This is interesting because I'm not totally familiar with V-4 layouts but, numbering the cylinders from front to back and left to right, changing the firing from 1+2 (simultaneously) then 3+4 (simultaneously) to 1+4 then 2+3 wouldn't be terribly complicated (okay valves and cams would be whacked, but there's always pneumatics!). The crank layout is the same no matter what, the valve timing is all that gets altered. Of course I don't know what advantage that would have other than changing the vibration characteristics and the exhaust flow resonance. My hunch is that one is probably much better than the other, but more input by others who are in-the-know on this topic would be interesting.
 

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All this talk of oval piston (NR500 and NR750) and V4 engines (VFR, RC30, RC45) all sounds like something coming out of Honda. Has Ducati finally seen the light and Honda were right all along, or is there a merger on the cards? Hell if Kawi and Suzuki can do it what about a Duconda or a Honcati? Long live the V4, or should us VFR riders be pushing for a V5 road bike now? Nah no need, I love my VFR just the way it is.



Cheers

Merv.
 

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The 4-stroke limit is 990cc regardless of cylinder configuration, but there are weight restrictions (can't remember the exact number cyclinder classes).



2-strokes have same rules as last year (500cc limit regardless of cylinders but with weight restrictions on more cylinders).



Should be very interesting year for MotoGP...
 

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Re: Hey Techno-Geeks!

You say the crank layout is the same no matter what. This can't be true as the key to big bang is altering the crank layout to change the position of the pistons relative to each other. Someone can tell me if I'm wrong but as I understand it my VFR road bike has a 180 deg crank while the racing Honda V4s had 360 deg cranks.

Cheers

Merv.
 

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Re: Hey Techno-Geeks!

If they stuck with a 360 deg crank and a four stroke engine they could then choose whether to fire two pistons at the same time or on alternate revolutions and you would need pneumatic valves or something like it to change the breathing timing. However, it could get a bit messy changing from half way through one four stroke cycle to another out of phase by one revolution. What would be tricky would be any other variation on timing that would require a variable crank angle.

Cheers

Merv.
 

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Ducati's decision to follow the v4 layout shows just how clever ideas always find application in one from or another. Ostensibly, the might Honda coporation tried repeatedly create sucees with the V4 layou(i.e.rc45). Although it did achieve a modi***** of sucess with Miguel Duhamel stateside(95 AMA season) and abroad with the mecurial John Kocinski, it was Ducati's overall domination with the twin cylinder option, which prompted Honda to adopt what unagruably was more sucessful over the long term. Great ideas, fortunately, never just disappear. In this case now Ducati(and Suzuki, i understand) recognize the unrealized potential of the V4 layout pionnered by Honda. Time will tell just how much more is possible with the V4. Since my first ride back in 93, i've always owned motorcycles with inline 4 engines: Ninja600,gsxr750,cbr900,f2,f3 and currently a R1. I'm certain the heated competion in the upcoming motoGp series Among the manufactures and the differnt engine layout each manufacture has chosen( Yamaha-inline4,Honda-v5,Suzuki and Ducativ-4 etc..) will produce even more exicting street bikes in the coming years. As i tell anyone who has a burgeoning interst in sportbikes, we truly are witnessing the equilvalent to what we have seen in the computer indutry in the last 7 years or so. Fierce competion makes for ever improving and innovative products.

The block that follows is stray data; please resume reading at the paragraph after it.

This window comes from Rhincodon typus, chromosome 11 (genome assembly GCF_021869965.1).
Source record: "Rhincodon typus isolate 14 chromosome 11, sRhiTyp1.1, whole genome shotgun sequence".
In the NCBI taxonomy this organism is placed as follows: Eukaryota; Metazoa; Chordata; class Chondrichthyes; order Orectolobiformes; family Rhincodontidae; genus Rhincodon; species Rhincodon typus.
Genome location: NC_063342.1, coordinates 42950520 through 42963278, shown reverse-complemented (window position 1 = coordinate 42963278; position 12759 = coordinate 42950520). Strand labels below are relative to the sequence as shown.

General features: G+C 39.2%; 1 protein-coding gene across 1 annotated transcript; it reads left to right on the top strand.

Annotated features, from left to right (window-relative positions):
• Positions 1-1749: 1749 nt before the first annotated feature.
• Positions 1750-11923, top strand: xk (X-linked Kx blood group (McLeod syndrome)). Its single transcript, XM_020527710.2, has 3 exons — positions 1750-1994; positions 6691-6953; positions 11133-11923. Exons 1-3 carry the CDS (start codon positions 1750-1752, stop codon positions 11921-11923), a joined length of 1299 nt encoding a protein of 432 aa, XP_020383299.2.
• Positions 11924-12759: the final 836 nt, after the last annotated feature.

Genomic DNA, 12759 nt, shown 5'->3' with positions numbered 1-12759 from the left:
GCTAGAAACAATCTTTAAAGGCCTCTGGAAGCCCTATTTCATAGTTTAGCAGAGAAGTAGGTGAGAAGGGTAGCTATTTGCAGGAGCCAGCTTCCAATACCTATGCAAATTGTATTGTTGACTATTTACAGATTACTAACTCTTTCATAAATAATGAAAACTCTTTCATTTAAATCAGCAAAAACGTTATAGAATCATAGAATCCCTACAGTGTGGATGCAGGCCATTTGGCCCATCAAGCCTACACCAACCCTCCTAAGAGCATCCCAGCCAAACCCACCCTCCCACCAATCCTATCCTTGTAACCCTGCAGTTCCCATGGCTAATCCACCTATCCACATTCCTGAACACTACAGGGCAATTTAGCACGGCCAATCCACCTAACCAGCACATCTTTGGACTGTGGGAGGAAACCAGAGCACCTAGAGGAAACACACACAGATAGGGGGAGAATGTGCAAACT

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Track techniques site WANTED?

Totally unrelated I know but while there are so many racing enthusiasts on line I thought I'd ask.....does anyone know a good "how to" site on the net for race/track techniques. I am going to my first track day and thought it would be good to read the theory on positioning, braking, power delivery etc. (Yes I know I should go do a proper performance riding course but I dont have time before the day).....any tips?
 

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Interesting comments. I think you are right we should see the next round of technological advance. As for the V4 versus the twins in WSB the only issue was capacity. If the V4 could have been a 1000cc like the twins there would have been no contest. Ducati just had it all their own way except for the brilliant year put in by Kocinski in 1997 and prior to that Russell on the Kawasaki in 1993 and the original winner Fred Merkel on the RC30 in 1988 and 1989. As the Ducati stretched out to the full 1000cc Honda went the twin route as well and Edwards won first year out with the RC51 and Aprilia were in there too. Then Honda's development slipped a bit last year. Where were the 750cc fours though? Nowhere because of capacity. The new GP format though brings the full sized four strokes together on equal terms (bar weight) no matter how many cylinders the engine has. I like it and I think things will be interesting. The question though will be how much life is left in the 2 strokes this year. Will they still win or not? Whatever it has to be a fun year ahead.



Cheers

Merv.